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Badminton World Federation

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Badminton World Federation
Formation1934; 90 years ago (1934)
TypeSports federation
HeadquartersKuala Lumpur, Malaysia
194 member associations
Poul-Erik Høyer Larsen
Revenue (2019)
US$25.79 million[1]
Expenses (2019)US$28.27 million[1]
Websitewww.bwfbadminton.org Edit this at Wikidata

The Badminton World Federation (BWF) is the international governing body for the sport of badminton recognised by the International Olympic Committee (IOC). It was founded in 1934 as the International Badminton Federation (IBF) with nine member nations (Canada, Denmark, England, France, Ireland, Netherlands, New Zealand, Scotland and Wales). In 1981 the IBF merged with the World Badminton Federation, and on 24 September 2006, at the Extraordinary General Meeting in Madrid, the name of the organization was changed to Badminton World Federation (BWF).[2]

When the BWF was founded (as the IBF), its head office was located in Cheltenham, UK. The head office was relocated to Kuala Lumpur, Malaysia on October 1, 2005.[3] Poul-Erik Høyer Larsen is the current president.[4] The BWF currently has 176 member nations around the world, organized into 5 continental confederations.

Continental federations[edit]

Map of the World with five Confederations

The BWF works in co-operation with regional governing bodies to promote and develop the sport of badminton around the world, they are:[5]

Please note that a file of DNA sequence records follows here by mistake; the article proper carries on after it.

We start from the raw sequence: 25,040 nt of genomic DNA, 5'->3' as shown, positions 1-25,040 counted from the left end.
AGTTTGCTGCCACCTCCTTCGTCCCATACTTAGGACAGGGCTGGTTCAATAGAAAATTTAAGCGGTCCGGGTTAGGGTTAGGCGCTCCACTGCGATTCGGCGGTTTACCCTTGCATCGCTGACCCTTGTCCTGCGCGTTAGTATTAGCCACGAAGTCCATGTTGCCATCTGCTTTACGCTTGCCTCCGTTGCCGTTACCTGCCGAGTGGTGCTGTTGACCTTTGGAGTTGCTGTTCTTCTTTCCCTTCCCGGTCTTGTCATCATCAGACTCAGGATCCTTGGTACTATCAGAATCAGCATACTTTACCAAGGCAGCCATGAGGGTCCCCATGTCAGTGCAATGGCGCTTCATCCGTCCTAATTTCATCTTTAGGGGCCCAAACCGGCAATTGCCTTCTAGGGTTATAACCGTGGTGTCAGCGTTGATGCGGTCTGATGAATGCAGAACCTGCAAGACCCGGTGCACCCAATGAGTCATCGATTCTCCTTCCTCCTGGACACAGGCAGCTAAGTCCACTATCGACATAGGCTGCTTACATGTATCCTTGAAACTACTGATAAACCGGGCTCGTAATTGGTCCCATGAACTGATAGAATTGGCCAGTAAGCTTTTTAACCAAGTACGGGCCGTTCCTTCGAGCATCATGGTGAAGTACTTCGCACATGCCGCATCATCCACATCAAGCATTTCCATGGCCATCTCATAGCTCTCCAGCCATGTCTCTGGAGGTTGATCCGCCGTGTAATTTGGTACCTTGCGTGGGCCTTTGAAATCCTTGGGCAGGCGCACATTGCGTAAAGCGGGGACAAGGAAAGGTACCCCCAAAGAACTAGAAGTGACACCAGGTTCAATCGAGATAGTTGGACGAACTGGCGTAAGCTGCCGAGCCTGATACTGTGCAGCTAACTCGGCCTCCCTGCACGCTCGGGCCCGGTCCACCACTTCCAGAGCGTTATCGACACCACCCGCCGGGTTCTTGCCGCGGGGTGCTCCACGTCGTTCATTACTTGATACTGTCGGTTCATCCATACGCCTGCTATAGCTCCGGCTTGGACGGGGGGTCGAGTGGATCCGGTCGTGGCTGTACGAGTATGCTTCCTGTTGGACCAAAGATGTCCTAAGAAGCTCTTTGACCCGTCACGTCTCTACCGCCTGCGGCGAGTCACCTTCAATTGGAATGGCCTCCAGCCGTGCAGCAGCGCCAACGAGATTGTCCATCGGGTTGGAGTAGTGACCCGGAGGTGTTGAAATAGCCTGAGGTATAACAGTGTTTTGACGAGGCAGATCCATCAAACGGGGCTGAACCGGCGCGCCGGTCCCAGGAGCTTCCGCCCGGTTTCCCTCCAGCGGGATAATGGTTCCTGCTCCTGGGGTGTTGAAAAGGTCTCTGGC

Region Confederation Members
   Asia Badminton Asia (BA) 43
   Europe Badminton Europe (BE) 54
   Americas Badminton Pan America (BPA) 37
   Africa Badminton Confederation of Africa (BCA) 44
   Oceania Badminton Oceania (BO) 16
Total 194


Below is the list of presidents since 1934:[6]

No. Years Name Country
1 1934–1955 George Alan Thomas  United Kingdom
2 1955–1957 John Plunkett-Dillon  Ireland
3 1957–1959 Brigadier Bruce Hay  United Kingdom
4 1959–1961 A. C. J. van Vossen  Netherlands
5 1961–1963 John McCallum  Ireland
6 1963–1965 Nils Peder Kristensen  Denmark
7 1965–1969 David Bloomer  United Kingdom
8 1969–1971 Humphrey Chilton  United Kingdom
9 1971–1974 Ferry Sonneville  Indonesia
10 1974–1976 Stuart Wyatt  United Kingdom
11 1976–1981 Stellan Mohlin  Sweden
12 1981–1984 Craig Reedie  United Kingdom
13 1984–1986 Poul-Erik Nielsen  Denmark
14 1986–1990 Ian Palmer  New Zealand
15 1990–1993 Arthur Jones  United Kingdom
16 1993–2001 Lu Shengrong  China
17 2001–2005 Korn Dabbaransi  Thailand
18 2005–2013 Kang Young-Joong  South Korea
19 2013– Poul-Erik Høyer Larsen  Denmark


The BWF World Ranking and BWF World Junior Ranking are introduced to determine the strength of the players. BWF World Ranking is used for determining the qualification for entry and seeding for the BWF-sanctioned tournament. The points awarded is based on the final results of each tournament participated for the past 52 weeks. Junior Ranking consists of players under 19 years old.


Grade 1 (S-Tier)[edit]

The BWF regularly organises seven major international badminton events and two events for para-badminton: